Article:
The Welding Torch: from father to daughter

Lea Fales began welding just this past April.   “My work is driven by a desire to better understand the methods of assembly that are used for small and large-scale public art installations. Understanding how pieces and parts make up a whole is a different kind attention to detail that is often times overlooked,” she says.

Lea Fales: Woman Welder

With barely any welding experience, Lea turns to her father for help. “I scribble notes when he demos a new lesson for me and read myself bedtime stories from welding technique manuals. I have watched and re-watched my welder’s set-up instruction video and several YouTube videos….”

Lea hasn’t received any formal training…yet!  But she will begin a three-year graduate program in the fall of 2014 for a Master’s Degree in Sculpture. Her ultimate goal is to plan, develop, and maintain spaces for public art.

Who/What got you interested in welding?

My father has used welding in an array of applications over the course of his life: automotive, maintenance, repair, sculptural, and miscellaneous fabrication. His experience in both MIG and TIG welding provides a wealth of information and most importantly, priceless time together.

What’s your favorite type of welding?

So far, my favorite type of welding is Shielded Metal Arc Welding [SMAW]. I’ve worked with Gas Metal Arc Welding [MIG/GMAW], which was nice, but there’s something about starting each new stick electrode that makes me feel like I’m working. I’m the kind of person who chooses the stairs instead of taking an elevator.

With each new project, I have been pushing the boundaries of metal choices, which is also allowing me to explore new methods of welding. More TIG welding instruction is next because of the significant variety of materials it will work with.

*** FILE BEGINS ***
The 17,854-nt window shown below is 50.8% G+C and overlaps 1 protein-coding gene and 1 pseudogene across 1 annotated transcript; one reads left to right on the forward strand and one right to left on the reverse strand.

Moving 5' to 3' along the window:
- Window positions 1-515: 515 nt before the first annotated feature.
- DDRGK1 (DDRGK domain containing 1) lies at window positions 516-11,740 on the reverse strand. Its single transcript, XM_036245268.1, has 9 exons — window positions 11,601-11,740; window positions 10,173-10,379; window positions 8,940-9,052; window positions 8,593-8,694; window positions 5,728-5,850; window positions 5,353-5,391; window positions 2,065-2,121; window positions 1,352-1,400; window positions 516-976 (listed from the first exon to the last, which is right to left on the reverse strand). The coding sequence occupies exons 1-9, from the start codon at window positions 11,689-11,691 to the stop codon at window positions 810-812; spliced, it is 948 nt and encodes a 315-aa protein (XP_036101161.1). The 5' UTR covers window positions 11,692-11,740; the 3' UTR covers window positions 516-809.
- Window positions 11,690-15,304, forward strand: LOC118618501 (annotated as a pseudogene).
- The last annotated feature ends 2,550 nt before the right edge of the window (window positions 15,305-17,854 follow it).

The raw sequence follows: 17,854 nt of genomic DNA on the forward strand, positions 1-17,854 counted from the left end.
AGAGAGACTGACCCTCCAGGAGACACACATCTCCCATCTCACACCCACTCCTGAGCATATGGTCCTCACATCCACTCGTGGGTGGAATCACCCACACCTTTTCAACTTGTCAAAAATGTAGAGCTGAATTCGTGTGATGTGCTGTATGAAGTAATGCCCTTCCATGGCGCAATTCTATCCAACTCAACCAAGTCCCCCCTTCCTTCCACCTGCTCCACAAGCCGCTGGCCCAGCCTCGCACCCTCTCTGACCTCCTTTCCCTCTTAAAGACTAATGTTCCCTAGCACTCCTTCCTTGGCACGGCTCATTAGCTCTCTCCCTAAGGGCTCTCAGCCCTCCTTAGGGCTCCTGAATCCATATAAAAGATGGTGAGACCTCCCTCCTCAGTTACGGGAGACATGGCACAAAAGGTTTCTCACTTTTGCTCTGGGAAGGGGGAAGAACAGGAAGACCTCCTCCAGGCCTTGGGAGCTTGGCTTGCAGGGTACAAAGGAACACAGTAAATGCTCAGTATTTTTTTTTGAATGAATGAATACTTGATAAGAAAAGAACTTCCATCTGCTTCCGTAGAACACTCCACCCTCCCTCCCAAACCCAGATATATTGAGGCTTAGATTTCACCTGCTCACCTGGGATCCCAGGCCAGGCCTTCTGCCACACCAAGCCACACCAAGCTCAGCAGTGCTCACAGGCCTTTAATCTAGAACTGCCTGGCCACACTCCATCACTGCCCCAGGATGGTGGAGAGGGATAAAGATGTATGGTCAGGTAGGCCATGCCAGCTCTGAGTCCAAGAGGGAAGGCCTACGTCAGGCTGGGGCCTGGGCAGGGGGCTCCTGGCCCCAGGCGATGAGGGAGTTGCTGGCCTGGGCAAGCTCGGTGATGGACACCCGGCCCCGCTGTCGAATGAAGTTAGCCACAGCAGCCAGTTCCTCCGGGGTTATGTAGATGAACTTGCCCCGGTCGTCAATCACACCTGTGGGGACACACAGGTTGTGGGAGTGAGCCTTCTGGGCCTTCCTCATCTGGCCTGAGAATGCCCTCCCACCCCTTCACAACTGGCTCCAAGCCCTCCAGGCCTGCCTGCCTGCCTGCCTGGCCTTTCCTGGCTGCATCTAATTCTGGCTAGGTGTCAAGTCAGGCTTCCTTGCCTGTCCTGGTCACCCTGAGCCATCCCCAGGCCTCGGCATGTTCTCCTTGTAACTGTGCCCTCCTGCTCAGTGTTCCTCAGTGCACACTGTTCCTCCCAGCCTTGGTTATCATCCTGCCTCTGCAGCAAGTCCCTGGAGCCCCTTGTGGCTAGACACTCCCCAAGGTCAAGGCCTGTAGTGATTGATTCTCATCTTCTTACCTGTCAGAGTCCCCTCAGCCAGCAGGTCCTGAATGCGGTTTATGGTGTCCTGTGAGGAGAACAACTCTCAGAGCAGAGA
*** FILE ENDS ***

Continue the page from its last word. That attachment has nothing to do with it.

What inspires your work?

As an undergraduate student at the University of Central Florida, I am taking my first sculpture class this fall. Design is my foundation for creation. I look to renowned artists like Alexander Calder, Richard Serra, Mark Di Suvero, Jose de Rivera, and Bernar Venet.

Do you have a favorite piece that you’ve welded?

Assembly methods and design are more important at this stage of my learning. I feel I will always be working to find that “favorite design.”

Is it difficult to be a woman in this field? What advice would you give to women who want to pursuit a career in welding?

The only difficulty I’ve encountered is the fact that I am a petite, lightweight person.  A forklift won’t fit in my garage! My advice is to make friends so that you aren’t working alone trying to manage large, heavy items! I find men (and other women welders) to be more helpful when they realize that my interest in learning the trade is sincere and applicable to my field of study.

Where do you see the welding industry in 10 years?

There is a dynamic culture that surrounds the welding community and I hope to see that continue to prosper over the next 10 years and beyond. I would also like to see my generation, both men and women, advance the developing processes and innovative uses of metals.


We were extremely excited to get to know Lea and tell her welding story.  We’re sure Lea will inspire more women to go back to school—we can’t wait to see her first public installation!

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